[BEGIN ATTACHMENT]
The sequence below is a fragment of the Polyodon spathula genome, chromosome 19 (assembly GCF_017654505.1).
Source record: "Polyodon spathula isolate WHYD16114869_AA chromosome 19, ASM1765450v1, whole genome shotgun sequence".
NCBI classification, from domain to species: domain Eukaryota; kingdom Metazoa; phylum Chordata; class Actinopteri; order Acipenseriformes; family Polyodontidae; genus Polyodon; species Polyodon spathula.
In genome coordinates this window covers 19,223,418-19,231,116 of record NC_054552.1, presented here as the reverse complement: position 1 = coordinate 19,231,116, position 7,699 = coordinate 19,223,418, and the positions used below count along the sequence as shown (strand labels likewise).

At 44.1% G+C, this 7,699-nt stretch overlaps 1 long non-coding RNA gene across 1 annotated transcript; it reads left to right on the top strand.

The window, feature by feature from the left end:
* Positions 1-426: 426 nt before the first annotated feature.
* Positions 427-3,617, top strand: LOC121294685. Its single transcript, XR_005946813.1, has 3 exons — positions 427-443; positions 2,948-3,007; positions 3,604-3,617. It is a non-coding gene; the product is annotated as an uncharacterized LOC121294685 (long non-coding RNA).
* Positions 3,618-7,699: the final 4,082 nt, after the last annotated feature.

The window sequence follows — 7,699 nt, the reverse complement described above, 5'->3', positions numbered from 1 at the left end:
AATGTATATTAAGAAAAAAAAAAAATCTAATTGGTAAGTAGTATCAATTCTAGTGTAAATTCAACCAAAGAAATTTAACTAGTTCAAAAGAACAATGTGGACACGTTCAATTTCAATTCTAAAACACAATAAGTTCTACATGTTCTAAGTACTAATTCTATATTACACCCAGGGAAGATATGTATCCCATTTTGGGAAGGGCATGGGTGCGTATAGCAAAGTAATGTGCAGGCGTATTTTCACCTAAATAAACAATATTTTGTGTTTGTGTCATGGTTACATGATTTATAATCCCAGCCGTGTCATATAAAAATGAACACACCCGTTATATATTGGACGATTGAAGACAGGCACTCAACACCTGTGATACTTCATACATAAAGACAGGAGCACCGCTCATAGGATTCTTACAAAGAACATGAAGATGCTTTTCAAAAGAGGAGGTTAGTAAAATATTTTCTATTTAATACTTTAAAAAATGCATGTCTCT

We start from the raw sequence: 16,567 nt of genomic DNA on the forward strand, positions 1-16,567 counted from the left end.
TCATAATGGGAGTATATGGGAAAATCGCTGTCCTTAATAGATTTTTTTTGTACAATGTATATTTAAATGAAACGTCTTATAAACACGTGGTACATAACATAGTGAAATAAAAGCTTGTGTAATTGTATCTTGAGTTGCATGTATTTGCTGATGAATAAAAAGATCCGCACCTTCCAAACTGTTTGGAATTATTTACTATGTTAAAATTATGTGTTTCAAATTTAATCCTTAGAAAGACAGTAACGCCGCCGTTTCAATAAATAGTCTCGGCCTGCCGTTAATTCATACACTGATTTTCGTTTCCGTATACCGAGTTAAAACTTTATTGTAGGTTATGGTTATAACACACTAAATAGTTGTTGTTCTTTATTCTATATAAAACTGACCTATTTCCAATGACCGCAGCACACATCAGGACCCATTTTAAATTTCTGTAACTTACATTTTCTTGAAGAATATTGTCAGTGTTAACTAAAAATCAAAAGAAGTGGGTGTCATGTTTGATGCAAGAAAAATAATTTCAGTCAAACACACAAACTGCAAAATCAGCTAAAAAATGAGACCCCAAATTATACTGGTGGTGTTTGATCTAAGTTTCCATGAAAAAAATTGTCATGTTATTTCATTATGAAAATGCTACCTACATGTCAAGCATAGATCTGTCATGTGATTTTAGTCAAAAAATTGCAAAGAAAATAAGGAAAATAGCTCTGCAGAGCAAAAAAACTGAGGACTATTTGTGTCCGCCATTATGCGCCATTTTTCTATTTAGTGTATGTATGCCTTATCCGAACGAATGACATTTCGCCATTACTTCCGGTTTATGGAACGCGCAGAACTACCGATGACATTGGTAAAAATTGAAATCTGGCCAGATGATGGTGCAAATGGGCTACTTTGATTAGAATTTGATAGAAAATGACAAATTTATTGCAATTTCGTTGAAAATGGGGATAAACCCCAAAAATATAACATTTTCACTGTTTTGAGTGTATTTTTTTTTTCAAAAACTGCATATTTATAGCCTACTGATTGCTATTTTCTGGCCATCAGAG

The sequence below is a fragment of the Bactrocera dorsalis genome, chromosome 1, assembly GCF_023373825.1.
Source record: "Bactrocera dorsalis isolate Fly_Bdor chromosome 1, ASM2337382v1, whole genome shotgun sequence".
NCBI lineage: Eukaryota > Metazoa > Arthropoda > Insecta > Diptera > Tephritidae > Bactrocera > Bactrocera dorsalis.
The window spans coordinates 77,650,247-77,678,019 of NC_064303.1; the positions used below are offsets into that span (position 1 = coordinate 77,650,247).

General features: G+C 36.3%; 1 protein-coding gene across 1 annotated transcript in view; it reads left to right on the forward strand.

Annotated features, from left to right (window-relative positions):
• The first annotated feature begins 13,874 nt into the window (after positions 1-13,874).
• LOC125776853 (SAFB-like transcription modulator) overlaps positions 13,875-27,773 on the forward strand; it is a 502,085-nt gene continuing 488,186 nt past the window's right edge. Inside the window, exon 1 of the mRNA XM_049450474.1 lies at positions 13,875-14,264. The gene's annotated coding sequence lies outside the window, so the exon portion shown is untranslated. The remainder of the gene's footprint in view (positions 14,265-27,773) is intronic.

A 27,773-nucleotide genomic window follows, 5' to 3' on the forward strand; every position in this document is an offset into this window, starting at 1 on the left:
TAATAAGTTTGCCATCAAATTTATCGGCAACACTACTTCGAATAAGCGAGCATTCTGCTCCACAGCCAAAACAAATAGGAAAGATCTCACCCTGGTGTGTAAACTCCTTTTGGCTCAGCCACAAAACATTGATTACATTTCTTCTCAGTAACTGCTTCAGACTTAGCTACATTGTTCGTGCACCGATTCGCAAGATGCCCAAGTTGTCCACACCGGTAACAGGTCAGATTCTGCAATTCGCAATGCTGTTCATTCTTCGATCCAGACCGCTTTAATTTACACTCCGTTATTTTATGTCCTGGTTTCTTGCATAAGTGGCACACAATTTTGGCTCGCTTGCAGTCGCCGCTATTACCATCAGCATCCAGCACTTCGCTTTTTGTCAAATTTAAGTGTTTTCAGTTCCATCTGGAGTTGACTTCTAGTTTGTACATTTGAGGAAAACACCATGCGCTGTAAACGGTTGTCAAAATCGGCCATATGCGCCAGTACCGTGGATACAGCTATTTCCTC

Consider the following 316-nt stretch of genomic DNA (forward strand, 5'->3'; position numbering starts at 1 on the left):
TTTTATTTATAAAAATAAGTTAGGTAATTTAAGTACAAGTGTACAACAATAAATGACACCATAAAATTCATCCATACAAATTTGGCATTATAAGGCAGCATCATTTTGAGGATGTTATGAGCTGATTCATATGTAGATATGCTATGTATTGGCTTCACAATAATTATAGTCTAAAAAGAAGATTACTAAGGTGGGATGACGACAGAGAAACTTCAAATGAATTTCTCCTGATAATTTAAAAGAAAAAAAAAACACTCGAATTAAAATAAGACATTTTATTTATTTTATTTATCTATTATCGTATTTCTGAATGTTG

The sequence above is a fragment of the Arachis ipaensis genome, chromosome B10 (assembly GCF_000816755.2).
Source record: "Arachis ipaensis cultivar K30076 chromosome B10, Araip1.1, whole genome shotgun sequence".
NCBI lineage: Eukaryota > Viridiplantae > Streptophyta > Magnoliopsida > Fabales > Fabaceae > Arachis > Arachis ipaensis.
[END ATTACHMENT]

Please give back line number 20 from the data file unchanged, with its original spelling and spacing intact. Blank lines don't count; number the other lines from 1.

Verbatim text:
• The first annotated feature begins 13,874 nt into the window (after positions 1-13,874).